Judge unseals records in Jussie Smollett case

The “Empire” actor’s public comments about the case showed he was not concerned about his privacy after controversial decision to dismiss all charges, the judge ruled.

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Actor Jussie Smollett walks into a horde of photographers and reporters as he leaves the Leighton Criminal Courthouse after prosecutors dropped all charges against him, Tuesday morning, March 26, 2019.

| Ashlee Rezin/Sun-Times

A Cook County judge Thursday unsealed records in Jussie Smollett’s criminal case.

Judge Stephen Watkins, who presided over a March hearing where prosecutors abruptly dropped their case against Smollett for allegedly faking a hate crime attack near his Streeterville home, ruled in favor of a request from media groups, including the Chicago Sun-Times, to make public all records in Smollett’s case.

Records in Smollett’s case were sealed, at the request of his lawyers, at the same March hearing where prosecutors dropped all 16 disorderly conduct charges against the actor, with prosecutors at the time stating only that Smollett had agreed to forfeit $10,000 he’d posted as bond and citing his community service history.

Smollett would continue to proclaim his innocence, while State’s Attorney Kim Foxx and her staff characterized the unorthodox resolution of his case as an “alternative prosecution” deal. Police agencies, reading the sealing order to include investigative and other files related to Smollett’s arrest, likewise, had denied public records requests for information.

The court files unveiled in Smollett’s case Thursday were fairly thin and revealed nothing new; the charges in the case were dropped just weeks after he was formally charged.

State law that took effect in 2018 allows for the “immediate seal” of records in cases where charges are dismissed, and Smollett’s lawyers have maintained that the star is entitled to the same privacy rights as any person. But lawyers for media organizations said that the law was meant to protect defendants from having arrests linger on their criminal records, while Smollett’s case was the subject of national news coverage — including appearances by Smollett’s lawyers.

Watkins said that Smollett’s demand for privacy was contradicted by his media appearances before he was charged and after the case was dropped.

“Smollett voluntarily appeared on national television speaking about the incident in detail,” Watkins said, reading from a written court order. “After the March dismissal, he stood in front of numerous cameras... in the courthouse lobby speaking about the case.

“These are not the actions of a person seeking simply to maintain his privacy or simply to be let alone.”

Meanwhile Thursday, Tina Tchen — the Chicago attorney and former chief of staff for Michelle Obama — was served with a subpoena to produce records related to her conversations with Foxx about the Smollett case ahead of a May 31 court hearing.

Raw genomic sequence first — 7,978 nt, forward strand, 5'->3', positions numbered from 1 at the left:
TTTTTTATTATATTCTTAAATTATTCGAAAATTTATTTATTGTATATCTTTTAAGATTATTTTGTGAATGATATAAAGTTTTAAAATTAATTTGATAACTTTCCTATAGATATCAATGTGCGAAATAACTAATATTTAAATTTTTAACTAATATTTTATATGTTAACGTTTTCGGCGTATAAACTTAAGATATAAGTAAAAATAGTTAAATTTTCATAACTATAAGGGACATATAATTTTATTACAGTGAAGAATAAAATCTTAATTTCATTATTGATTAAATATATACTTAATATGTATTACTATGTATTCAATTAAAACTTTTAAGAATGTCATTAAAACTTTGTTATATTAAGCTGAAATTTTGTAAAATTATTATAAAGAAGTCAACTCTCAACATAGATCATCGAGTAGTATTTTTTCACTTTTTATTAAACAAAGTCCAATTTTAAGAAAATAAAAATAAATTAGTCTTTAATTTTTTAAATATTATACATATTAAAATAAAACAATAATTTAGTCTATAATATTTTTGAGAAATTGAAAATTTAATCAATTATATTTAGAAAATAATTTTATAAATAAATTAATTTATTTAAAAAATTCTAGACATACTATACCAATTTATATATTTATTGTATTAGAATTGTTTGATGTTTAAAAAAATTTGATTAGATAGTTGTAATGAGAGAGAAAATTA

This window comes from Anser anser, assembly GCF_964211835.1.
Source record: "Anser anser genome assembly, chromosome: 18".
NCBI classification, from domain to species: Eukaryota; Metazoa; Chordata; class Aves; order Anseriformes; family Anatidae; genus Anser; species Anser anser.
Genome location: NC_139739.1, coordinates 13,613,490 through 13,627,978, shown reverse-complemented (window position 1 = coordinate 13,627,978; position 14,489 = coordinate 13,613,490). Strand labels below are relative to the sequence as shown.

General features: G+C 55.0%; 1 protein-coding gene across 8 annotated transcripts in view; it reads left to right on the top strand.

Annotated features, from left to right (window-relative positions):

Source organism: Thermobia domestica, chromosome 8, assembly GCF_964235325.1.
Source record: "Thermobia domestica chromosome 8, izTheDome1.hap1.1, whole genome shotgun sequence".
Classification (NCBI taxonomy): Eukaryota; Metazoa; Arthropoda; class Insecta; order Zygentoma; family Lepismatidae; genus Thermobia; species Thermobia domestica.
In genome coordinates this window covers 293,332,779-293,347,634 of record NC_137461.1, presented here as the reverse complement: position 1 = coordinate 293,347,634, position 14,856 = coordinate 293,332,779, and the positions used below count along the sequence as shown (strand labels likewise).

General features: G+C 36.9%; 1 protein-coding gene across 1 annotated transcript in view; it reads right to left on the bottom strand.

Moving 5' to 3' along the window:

A server tried to deliver the subpoena to Tchen on Wednesday, but could not get past security in her office building. Benjamin Klubes, the managing partner of the firm where she works, was subsequently authorized to accept the subpoena on her behalf.

In a statement Thursday, Klubes said the process server who went to Tchen’s office building on Wednesday initially “made misrepresentations to building security.”

”As a matter of policy, we do not allow office access to individuals who make misrepresentations to security officials,” Klubes added.

The request for records stemmed from retired Illinois Appellate Judge Sheila O’Brien’s ongoing effort to have a special prosecutor appointed to investigate the state’s attorney’s office’s decision to drop the charges against Smollett.

In a press conference Thursday at the criminal courthouse, O’Brien said she approved of Tchen’s managing partner accepting the subpoena as long as her questions were answered.

Sheila O’Brien speaks to reporters

Retired Illinois Appellate Judge Sheila O’Brien speaks to reporters Thursday about her petition for a special prosecutor to review Jussie Smollett’s criminal case.

Nader Issa/Sun-Times

Responding to questions from reporters, O’Brien said her criticism of Foxx and her persistence in requesting a special prosecutor were not indicative of plans to run for state’s attorney. O’Brien said she primarily is pushing for a special prosecutor out of respect for the “rule of law,” calling Foxx’s involvement in Smollett’s case after her recusal inappropriate.

O’Brien said she is not necessarily looking for renewed charges against Smollett, only for an outside prosecutor to review the case.

The Sun-Times reported in February that Tchen passed Foxx’s number to a relative of the actor before the charges were filed and Smollett was considered a possible victim. Foxx has acknowledged that she tried to persuade Police Supt. Eddie Johnson to turn the investigation over to the FBI after the family member expressed concerns regarding leaked information about the investigation — information that media outlets attributed to “police sources.”

Tchen has previously denied any effort to sway the outcome of the Smollett case. In a statement in March, she said: “Shortly after Mr. Smollett reported he was attacked, as a family friend, I contacted Cook County State’s Attorney Kim Foxx, who I also know from prior work together. My sole activity was to put the chief prosecutor in the case in touch with an alleged victim’s family who had concerns about how the investigation was being characterized in public.”

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